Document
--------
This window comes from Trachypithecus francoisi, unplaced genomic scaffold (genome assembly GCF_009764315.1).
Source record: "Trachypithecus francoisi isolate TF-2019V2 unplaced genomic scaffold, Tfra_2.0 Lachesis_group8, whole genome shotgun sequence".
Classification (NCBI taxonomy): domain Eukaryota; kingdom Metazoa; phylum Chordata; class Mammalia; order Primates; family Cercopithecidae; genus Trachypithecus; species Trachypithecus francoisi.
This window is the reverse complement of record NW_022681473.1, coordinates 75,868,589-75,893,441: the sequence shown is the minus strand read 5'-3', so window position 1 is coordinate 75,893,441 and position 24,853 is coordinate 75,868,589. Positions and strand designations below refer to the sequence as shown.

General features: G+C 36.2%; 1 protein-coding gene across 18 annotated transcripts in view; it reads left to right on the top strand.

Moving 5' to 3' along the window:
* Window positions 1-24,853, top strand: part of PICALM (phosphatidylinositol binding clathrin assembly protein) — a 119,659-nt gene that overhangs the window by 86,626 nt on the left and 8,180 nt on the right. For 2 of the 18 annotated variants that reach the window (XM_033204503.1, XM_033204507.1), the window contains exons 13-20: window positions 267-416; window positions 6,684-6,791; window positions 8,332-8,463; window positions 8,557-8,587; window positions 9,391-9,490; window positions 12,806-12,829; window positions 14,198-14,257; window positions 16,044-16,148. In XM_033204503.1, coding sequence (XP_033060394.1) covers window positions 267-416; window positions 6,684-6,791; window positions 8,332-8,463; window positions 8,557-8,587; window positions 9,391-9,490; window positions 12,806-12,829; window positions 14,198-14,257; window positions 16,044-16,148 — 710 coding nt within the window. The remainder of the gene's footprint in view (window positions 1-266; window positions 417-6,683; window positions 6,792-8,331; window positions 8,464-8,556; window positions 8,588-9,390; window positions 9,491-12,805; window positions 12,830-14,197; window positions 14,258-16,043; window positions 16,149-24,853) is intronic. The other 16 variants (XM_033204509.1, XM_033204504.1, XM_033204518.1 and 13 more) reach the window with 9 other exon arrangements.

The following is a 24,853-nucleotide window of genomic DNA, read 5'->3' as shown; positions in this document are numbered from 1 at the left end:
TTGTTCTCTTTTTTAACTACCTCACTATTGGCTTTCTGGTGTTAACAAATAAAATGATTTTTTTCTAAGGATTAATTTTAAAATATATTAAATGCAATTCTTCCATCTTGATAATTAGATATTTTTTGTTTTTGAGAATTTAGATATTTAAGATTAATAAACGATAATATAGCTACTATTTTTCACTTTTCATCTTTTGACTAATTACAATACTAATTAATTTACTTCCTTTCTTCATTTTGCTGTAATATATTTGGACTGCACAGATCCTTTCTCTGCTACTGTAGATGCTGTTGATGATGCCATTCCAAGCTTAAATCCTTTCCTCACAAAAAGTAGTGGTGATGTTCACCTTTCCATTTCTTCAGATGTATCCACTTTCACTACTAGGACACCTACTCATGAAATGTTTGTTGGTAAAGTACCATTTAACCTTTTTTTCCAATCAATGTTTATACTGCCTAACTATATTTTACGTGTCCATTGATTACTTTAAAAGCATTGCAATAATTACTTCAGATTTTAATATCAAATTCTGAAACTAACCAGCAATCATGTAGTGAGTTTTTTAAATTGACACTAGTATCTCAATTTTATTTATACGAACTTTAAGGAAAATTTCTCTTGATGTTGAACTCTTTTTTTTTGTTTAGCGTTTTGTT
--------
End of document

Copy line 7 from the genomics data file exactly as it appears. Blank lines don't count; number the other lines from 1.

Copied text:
* Window positions 1-24,853, top strand: part of PICALM (phosphatidylinositol binding clathrin assembly protein) — a 119,659-nt gene that overhangs the window by 86,626 nt on the left and 8,180 nt on the right. For 2 of the 18 annotated variants that reach the window (XM_033204503.1, XM_033204507.1), the window contains exons 13-20: window positions 267-416; window positions 6,684-6,791; window positions 8,332-8,463; window positions 8,557-8,587; window positions 9,391-9,490; window positions 12,806-12,829; window positions 14,198-14,257; window positions 16,044-16,148. In XM_033204503.1, coding sequence (XP_033060394.1) covers window positions 267-416; window positions 6,684-6,791; window positions 8,332-8,463; window positions 8,557-8,587; window positions 9,391-9,490; window positions 12,806-12,829; window positions 14,198-14,257; window positions 16,044-16,148 — 710 coding nt within the window. The remainder of the gene's footprint in view (window positions 1-266; window positions 417-6,683; window positions 6,792-8,331; window positions 8,464-8,556; window positions 8,588-9,390; window positions 9,491-12,805; window positions 12,830-14,197; window positions 14,258-16,043; window positions 16,149-24,853) is intronic. The other 16 variants (XM_033204509.1, XM_033204504.1, XM_033204518.1 and 13 more) reach the window with 9 other exon arrangements.